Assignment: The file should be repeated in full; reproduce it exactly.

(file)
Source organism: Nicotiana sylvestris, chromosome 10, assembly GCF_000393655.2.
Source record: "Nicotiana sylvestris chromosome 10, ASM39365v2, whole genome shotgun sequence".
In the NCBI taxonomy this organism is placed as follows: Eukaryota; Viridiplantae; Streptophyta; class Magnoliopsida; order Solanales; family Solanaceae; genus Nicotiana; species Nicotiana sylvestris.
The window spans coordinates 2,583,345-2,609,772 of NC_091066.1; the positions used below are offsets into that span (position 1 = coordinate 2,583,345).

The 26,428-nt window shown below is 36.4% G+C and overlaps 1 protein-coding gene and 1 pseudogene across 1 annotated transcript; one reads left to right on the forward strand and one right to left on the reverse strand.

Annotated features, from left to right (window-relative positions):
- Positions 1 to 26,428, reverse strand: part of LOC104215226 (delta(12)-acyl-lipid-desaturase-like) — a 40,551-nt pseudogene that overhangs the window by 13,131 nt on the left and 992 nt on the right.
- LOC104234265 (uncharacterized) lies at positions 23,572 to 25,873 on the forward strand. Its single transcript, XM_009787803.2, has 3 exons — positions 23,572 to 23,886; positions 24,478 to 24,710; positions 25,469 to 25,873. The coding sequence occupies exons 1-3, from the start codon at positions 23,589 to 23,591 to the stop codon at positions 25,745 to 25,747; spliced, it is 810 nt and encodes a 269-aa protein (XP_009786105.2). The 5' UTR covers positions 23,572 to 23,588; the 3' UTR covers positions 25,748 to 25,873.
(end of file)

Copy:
Source organism: Nicotiana sylvestris, chromosome 10, assembly GCF_000393655.2.
Source record: "Nicotiana sylvestris chromosome 10, ASM39365v2, whole genome shotgun sequence".
In the NCBI taxonomy this organism is placed as follows: Eukaryota; Viridiplantae; Streptophyta; class Magnoliopsida; order Solanales; family Solanaceae; genus Nicotiana; species Nicotiana sylvestris.
The window spans coordinates 2,583,345-2,609,772 of NC_091066.1; the positions used below are offsets into that span (position 1 = coordinate 2,583,345).

The 26,428-nt window shown below is 36.4% G+C and overlaps 1 protein-coding gene and 1 pseudogene across 1 annotated transcript; one reads left to right on the forward strand and one right to left on the reverse strand.

Annotated features, from left to right (window-relative positions):
- Positions 1 to 26,428, reverse strand: part of LOC104215226 (delta(12)-acyl-lipid-desaturase-like) — a 40,551-nt pseudogene that overhangs the window by 13,131 nt on the left and 992 nt on the right.
- LOC104234265 (uncharacterized) lies at positions 23,572 to 25,873 on the forward strand. Its single transcript, XM_009787803.2, has 3 exons — positions 23,572 to 23,886; positions 24,478 to 24,710; positions 25,469 to 25,873. The coding sequence occupies exons 1-3, from the start codon at positions 23,589 to 23,591 to the stop codon at positions 25,745 to 25,747; spliced, it is 810 nt and encodes a 269-aa protein (XP_009786105.2). The 5' UTR covers positions 23,572 to 23,588; the 3' UTR covers positions 25,748 to 25,873.